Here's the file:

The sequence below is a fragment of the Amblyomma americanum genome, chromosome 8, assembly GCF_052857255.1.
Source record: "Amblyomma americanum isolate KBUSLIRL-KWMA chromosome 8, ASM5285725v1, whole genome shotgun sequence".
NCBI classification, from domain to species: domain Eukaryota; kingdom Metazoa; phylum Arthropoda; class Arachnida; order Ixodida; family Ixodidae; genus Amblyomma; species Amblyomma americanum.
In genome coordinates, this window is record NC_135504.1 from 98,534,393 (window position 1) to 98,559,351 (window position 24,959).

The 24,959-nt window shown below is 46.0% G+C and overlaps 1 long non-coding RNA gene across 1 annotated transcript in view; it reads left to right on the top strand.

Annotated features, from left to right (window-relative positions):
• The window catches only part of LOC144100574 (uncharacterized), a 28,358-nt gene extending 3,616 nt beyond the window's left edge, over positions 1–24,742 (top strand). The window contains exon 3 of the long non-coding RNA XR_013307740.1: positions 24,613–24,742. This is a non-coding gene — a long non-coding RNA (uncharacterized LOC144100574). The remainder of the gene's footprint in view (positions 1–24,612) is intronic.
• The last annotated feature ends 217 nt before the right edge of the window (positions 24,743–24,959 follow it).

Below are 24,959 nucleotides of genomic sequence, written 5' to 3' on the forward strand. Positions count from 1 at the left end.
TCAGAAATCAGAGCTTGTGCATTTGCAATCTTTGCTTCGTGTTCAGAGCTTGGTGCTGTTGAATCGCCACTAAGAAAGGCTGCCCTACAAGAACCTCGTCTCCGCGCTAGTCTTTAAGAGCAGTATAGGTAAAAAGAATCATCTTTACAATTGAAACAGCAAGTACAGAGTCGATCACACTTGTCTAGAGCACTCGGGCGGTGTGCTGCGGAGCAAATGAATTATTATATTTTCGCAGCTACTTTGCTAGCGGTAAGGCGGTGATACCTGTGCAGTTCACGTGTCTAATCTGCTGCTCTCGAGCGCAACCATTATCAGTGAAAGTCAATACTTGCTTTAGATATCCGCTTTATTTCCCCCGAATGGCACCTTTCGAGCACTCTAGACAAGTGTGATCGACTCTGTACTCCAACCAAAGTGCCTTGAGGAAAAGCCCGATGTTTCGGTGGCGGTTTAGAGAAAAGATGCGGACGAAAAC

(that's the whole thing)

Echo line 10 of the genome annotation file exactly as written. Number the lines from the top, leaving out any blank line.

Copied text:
TCAGAAATCAGAGCTTGTGCATTTGCAATCTTTGCTTCGTGTTCAGAGCTTGGTGCTGTTGAATCGCCACTAAGAAAGGCTGCCCTACAAGAACCTCGTCTCCGCGCTAGTCTTTAAGAGCAGTATAGGTAAAAAGAATCATCTTTACAATTGAAACAGCAAGTACAGAGTCGATCACACTTGTCTAGAGCACTCGGGCGGTGTGCTGCGGAGCAAATGAATTATTATATTTTCGCAGCTACTTTGCTAGCGGTAAGGCGGTGATACCTGTGCAGTTCACGTGTCTAATCTGCTGCTCTCGAGCGCAACCATTATCAGTGAAAGTCAATACTTGCTTTAGATATCCGCTTTATTTCCCCCGAATGGCACCTTTCGAGCACTCTAGACAAGTGTGATCGACTCTGTACTCCAACCAAAGTGCCTTGAGGAAAAGCCCGATGTTTCGGTGGCGGTTTAGAGAAAAGATGCGGACGAAAAC